The text says that there Jacob wrestles with a man all through the night. Now this is one of the puzzles. Who is this man? Where does he come from? The text does not say. It leaves us with a mystery. That has fed lots of scholarly speculation.

One suggestion is that the man stands in for Jacob’s guilty conscience. What Jacob wrestles with all night are all the anxieties he has as a legacy of his bad treatment of his brother 20 years before.

Another popular suggestion is that the man is really an angel. Jacob wrestles with this numinous figure of superhuman strength. So people often refer to this story as Jacob’s wrestling match with the angel.

Another suggestion is that in this story we see the biblical writer adopting and adapting an ancient folk tale that saw demonic figures as guardians over river crossings. These demons could be malevolent and cause serious mischief.

The Blessing Conferred on Jacob

As I say, the text gives little clarity as to who this man is. But he is a figure of superior strength. But so is Jacob. They wrestle all night, but the man cannot vanquish Jacob. As dawn approaches, he begs Jacob to let him go. Jacob refuses unless this numinous figure blesses him.

The blessing turns out to be a change of Jacob’s name. The figure says that Jacob will no longer by called by that name, with its associations of deceit and betrayal. Instead his new name will be Israel, “because you have striven with God and with humans, and have prevailed.” (Genesis 32:28)

This name change signals that Jacob is entering into a new spiritual status, a new self. His life will not be the same. For the rest of Genesis, Jacob will never again deceive and betray. Instead he will be the victim of deceit and betrayal.

Jacob asks the man’s name, but is denied that knowledge. Here is an odd clue to the mysterious figure’s identity. In the ancient world it was believed that if you knew a person’s name, you gained power over him or her. Jacob can exercise no power over the mysterious figure because he remains nameless.

But Jacob guesses at the figure’s identity. He names the place of the wrestling match Peniel, saying “For I have seen God face to face, and yet my life is preserved.” In some mysterious way, Jacob surmises that he has been wrestling all night with none other that God, and he extracts from God the blessing he wants.

An Extraordinary Insight into the Divine-Human Relationship

It is an extraordinary way to describe the relationship between God and a human being–a wrestling match. A wrestling match in which God gives way to Jacob. But Jacob is not left unaffected. The wrestler will put Jacob’s hip out of joint, and Jacob will walk the rest of his life with a limp. Both have striven together, and both experience a change in the relationship.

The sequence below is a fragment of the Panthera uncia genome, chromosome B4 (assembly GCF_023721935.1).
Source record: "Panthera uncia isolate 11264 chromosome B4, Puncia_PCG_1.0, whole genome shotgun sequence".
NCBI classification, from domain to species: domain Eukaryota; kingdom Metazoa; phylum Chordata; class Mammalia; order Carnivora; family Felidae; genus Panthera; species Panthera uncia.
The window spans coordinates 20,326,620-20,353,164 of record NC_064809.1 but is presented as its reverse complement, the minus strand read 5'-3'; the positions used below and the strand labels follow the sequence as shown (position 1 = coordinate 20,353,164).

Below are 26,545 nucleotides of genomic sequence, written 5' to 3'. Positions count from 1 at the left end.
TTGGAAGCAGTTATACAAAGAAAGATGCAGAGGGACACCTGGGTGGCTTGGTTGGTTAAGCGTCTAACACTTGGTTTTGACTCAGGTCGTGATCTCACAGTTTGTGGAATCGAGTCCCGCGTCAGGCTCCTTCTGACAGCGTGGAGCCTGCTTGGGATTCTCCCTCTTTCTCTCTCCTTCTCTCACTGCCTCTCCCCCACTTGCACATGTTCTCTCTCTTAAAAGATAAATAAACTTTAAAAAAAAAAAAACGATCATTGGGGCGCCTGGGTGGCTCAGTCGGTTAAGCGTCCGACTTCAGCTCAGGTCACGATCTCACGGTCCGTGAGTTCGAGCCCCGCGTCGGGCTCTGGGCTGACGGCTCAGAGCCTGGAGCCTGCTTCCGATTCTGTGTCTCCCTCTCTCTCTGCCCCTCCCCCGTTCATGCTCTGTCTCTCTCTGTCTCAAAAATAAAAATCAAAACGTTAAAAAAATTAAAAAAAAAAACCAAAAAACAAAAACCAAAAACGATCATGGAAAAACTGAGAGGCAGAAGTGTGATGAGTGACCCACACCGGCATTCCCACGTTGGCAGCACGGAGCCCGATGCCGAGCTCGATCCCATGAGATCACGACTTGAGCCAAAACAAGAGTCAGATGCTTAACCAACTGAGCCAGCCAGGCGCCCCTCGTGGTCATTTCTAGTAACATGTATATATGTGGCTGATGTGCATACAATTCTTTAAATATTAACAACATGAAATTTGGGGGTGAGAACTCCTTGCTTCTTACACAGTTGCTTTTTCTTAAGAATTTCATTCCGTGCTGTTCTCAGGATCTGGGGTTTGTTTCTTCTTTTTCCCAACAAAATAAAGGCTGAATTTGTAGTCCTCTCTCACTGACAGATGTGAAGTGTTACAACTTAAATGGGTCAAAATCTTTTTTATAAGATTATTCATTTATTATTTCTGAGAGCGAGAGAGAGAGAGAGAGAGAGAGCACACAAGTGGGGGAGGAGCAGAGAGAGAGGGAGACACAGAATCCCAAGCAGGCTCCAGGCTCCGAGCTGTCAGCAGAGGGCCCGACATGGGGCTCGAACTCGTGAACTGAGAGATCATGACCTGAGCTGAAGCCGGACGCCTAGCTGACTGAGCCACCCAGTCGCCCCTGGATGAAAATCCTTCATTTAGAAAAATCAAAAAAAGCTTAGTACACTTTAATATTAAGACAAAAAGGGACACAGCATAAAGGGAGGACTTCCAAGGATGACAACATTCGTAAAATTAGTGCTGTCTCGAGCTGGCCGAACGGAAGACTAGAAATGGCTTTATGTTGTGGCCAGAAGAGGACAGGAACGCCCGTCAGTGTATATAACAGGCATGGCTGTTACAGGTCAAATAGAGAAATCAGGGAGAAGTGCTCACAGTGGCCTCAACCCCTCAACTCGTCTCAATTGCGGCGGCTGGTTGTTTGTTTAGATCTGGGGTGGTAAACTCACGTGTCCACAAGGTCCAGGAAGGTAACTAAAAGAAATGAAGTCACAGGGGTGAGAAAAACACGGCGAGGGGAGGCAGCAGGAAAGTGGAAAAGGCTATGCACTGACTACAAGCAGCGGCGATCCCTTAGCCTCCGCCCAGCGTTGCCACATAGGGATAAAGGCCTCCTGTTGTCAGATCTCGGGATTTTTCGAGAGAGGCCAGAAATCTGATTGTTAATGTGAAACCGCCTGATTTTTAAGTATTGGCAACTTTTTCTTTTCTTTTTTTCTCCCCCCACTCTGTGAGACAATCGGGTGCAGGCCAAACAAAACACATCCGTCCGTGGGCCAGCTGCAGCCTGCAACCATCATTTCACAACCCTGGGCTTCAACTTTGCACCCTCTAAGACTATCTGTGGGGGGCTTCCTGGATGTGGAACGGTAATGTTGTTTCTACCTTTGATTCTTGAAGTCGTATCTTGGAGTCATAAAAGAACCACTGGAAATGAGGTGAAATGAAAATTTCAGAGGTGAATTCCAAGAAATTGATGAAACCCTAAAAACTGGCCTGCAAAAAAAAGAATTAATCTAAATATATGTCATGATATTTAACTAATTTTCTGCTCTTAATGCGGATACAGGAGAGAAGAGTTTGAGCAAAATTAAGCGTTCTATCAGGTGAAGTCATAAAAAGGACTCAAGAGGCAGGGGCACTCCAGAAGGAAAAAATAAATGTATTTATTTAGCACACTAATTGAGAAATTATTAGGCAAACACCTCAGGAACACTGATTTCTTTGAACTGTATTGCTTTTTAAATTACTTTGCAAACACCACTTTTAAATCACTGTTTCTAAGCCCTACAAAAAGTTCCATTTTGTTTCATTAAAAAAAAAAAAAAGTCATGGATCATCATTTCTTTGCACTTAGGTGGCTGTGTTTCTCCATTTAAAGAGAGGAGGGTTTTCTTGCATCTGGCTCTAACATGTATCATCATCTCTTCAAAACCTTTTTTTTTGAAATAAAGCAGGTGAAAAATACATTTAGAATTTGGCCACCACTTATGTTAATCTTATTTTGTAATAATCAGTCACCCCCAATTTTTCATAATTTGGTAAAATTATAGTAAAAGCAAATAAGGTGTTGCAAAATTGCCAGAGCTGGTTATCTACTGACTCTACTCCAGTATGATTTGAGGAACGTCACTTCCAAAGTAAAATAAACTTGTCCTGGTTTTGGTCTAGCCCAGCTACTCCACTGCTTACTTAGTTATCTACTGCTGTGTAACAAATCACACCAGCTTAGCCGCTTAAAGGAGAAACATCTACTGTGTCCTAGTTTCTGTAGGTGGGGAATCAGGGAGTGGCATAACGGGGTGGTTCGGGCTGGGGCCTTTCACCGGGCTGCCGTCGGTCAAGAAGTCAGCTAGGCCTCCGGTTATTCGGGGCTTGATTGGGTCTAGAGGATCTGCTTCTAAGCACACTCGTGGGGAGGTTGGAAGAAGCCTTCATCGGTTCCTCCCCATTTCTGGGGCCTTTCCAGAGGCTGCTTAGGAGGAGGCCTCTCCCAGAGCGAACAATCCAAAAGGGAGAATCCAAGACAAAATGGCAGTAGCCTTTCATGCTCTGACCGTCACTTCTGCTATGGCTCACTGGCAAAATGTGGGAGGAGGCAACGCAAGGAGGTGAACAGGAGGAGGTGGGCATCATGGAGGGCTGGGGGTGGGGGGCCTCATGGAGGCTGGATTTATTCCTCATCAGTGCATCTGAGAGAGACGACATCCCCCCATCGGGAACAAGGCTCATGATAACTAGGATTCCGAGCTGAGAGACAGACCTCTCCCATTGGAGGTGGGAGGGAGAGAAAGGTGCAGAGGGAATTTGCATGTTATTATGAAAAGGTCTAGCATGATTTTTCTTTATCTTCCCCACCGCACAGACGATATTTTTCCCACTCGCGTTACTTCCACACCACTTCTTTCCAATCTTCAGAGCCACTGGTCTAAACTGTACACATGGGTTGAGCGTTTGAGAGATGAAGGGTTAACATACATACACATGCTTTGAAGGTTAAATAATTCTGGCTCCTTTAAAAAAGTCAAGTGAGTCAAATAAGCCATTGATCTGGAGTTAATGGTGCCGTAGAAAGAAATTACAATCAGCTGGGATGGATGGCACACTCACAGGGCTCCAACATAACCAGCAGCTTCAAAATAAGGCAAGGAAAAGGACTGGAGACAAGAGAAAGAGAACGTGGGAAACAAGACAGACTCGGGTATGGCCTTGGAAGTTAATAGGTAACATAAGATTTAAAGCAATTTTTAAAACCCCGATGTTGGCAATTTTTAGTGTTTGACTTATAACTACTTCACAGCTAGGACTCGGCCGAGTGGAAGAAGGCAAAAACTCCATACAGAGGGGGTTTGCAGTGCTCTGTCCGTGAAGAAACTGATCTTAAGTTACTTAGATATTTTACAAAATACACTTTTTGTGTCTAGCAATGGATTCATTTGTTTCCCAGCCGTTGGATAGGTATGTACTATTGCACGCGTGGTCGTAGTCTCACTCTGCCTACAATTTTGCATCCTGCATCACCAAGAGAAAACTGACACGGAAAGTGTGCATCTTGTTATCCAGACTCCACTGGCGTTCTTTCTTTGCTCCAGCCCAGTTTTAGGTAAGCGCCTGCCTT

Now it is this detail what resonates so strongly with me. Sometimes we can experience our relationship with God as a wrestling match, too. We can wrestle with God’s demands and expectations for us. We can wrestle with God’s inexorable love, that hound of heaven that pursues us even when we do not want to be pursued. We can wrestle with God in coming to accept our sins, our flaws, the shadow sides of our personality, coming to forgive ourselves as God forgives us and loving what is unlovable in us as God does.

I say that because that has been exactly my experience numerous times in my spiritual journey. There have been times when I wanted to say to God, “Buzz off. I’m tired of dealing with you. I want to be alone.” Yet God has not let go. I cannot vanquish God.

At the same time, there have been times when I was tempted to throw God overboard, but something inside me could not make that final break. I wrestled on, sometimes for years, experiencing terror and despair. But I could not let go until I received the blessing. And in many ways I have.

I believe that God’s intentions for us as for the whole world are fundamentally and essentially good and loving. But let us never underestimate the depth of God’s love. It is determined and it will not let go until God has conferred the blessing that God has always held in reserve for us.

But the journey to that blessing can be one that involves many social, psychological, and spiritual battles. These battles are the story of divine transformation at work. We can be surprised to find when the wrestling is all done that the demons that we thought we were fighting are none other than angels of blessing.

Photo credit: Matthias Kabel